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Taking Control Of Cholesterol

17 April 2002

Taking Control Of Cholesterol And Beating The “Silent Killer”

Heart disease is “a silent killer” but can be avoided through more attention to diet and exercise, Health Minister Annette King said at the launch today of a campaign to combat cholesterol.

Pharmac’s Take Control of Your Cholesterol campaign aims to increase peoples’ awareness of their heart disease risk, to improve their lifestyle, and the role of statins drugs as part of a cardiovascular management programme. Working with the National Heart Foundation and Sport and Recreation New Zealand, the campaign is Pharmac’s first extensive patients information promotion using mass media.

The campaign aims to reduce New Zealanders’ risk of cardiovascular disease, in turn reducing hospital admissions for heart-related conditions. Coronary heart disease is the biggest killer in New Zealand, and those most at risk are people over the age of 40, men, people with diabetes, and Mäori and Pacific people in particular.

Ms King said while diet and exercise were the best preventatives to heart disease – “30 minutes of moderate exercise a day could add years to your life” – statins could markedly reduce the risk of heart attacks and strokes. Statins slow down the production of cholesterol and increase the liver’s ability to remove it from the blood, and it’s estimated 300,000 people could benefit from this medication.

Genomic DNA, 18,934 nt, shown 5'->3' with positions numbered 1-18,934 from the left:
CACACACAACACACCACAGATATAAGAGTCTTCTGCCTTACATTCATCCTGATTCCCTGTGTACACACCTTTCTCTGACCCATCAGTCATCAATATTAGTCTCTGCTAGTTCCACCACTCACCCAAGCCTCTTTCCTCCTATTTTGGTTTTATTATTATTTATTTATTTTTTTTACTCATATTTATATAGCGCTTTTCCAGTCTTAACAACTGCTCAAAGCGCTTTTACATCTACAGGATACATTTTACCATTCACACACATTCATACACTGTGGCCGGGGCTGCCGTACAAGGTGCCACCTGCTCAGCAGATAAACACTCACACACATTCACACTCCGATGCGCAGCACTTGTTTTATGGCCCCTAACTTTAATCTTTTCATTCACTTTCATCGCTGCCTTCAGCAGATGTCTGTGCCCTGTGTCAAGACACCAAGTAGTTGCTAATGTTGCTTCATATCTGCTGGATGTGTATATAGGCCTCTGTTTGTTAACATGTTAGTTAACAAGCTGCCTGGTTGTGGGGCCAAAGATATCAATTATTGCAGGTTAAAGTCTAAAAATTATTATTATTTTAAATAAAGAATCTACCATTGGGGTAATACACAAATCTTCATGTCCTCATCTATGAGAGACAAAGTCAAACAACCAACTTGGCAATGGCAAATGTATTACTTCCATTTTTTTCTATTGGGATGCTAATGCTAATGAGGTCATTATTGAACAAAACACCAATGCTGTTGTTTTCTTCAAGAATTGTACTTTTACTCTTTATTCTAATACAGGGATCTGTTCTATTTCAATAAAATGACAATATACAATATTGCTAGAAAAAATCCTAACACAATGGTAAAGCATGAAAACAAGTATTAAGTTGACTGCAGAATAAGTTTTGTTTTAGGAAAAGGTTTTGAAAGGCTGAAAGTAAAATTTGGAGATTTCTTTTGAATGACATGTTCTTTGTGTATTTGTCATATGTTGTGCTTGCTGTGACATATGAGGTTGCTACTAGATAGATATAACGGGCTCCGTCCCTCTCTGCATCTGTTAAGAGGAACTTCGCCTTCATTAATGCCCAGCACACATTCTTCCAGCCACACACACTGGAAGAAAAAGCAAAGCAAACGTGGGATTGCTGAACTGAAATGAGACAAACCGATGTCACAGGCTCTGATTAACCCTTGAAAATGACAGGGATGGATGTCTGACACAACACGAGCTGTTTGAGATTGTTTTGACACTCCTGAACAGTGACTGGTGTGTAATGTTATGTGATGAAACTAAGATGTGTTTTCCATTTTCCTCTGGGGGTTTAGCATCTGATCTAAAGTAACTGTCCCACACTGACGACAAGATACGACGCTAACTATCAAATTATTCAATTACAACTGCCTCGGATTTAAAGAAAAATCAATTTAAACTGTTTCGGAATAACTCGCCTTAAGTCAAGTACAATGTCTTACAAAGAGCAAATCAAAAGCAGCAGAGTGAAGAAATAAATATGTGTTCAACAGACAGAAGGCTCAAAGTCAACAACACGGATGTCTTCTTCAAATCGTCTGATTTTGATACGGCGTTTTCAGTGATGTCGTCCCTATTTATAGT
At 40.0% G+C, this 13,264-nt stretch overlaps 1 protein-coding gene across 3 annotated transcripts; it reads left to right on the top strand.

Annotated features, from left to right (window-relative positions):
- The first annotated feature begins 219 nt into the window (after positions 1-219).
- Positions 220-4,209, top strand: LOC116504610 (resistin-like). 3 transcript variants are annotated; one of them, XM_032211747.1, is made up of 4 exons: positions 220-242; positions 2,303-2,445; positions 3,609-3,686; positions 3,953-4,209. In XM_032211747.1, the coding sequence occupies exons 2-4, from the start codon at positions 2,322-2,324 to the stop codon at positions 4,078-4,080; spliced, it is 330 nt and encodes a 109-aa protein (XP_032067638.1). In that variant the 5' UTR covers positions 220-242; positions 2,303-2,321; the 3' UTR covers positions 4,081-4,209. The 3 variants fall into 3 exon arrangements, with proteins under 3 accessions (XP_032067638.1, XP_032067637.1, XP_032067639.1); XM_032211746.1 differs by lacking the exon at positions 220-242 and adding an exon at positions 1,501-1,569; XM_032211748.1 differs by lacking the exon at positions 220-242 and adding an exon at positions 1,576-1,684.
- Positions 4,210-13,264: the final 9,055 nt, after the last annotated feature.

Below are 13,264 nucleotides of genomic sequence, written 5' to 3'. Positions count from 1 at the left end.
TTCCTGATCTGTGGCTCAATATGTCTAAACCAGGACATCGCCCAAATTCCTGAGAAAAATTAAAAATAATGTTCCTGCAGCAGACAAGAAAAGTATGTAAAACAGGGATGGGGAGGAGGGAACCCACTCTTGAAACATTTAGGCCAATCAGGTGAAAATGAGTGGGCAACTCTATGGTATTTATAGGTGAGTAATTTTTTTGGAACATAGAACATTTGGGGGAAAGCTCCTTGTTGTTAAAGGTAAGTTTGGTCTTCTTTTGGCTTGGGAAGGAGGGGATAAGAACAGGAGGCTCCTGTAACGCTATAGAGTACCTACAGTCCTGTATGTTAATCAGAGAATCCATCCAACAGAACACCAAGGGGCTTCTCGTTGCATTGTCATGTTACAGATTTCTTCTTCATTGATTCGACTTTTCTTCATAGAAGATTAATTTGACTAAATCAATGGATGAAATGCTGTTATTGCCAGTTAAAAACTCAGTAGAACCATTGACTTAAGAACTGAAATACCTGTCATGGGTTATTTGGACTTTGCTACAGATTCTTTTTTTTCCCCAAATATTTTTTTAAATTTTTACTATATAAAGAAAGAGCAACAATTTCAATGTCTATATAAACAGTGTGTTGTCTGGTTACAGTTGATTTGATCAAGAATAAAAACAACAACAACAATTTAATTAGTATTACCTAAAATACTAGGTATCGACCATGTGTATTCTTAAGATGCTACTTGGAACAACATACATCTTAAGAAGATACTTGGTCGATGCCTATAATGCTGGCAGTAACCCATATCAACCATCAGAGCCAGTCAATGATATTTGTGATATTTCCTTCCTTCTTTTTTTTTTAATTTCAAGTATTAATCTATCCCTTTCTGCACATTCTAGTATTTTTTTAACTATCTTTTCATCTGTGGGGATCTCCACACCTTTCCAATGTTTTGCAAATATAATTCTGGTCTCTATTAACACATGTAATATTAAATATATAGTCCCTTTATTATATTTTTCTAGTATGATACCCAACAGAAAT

Pharmac widened access to statins this month, following successful negotiations with a supplier. In April 2001, about 175,000 people were eligible for statins, but only about 67,000 were taking them – less than 40 percent of those eligible. This means about 6930 ‘statistical deaths’ over a 10-year period – higher than the number of road deaths reported to the LTSA in the same period (5499).

Ms King said having access to statins was only one part of the equation, as good diet and regular exercise were vital.

“Statins are not a substitute for healthy lifestyle. It’s important to remember also that statins are a long-term medication – often for the rest of the patient’s life, and the benefits are often not seen for two years. Some people often stop taking them because they don’t notice any change, but heart disease is a silent killer.”

All doctors have been sent charts to help patients assess their cardiovascular risk. Doctors will also be giving out ‘green prescriptions’ – ideas for exercise, encouraging people to lose weight, stop smoking and controlling blood pressure.

Ends

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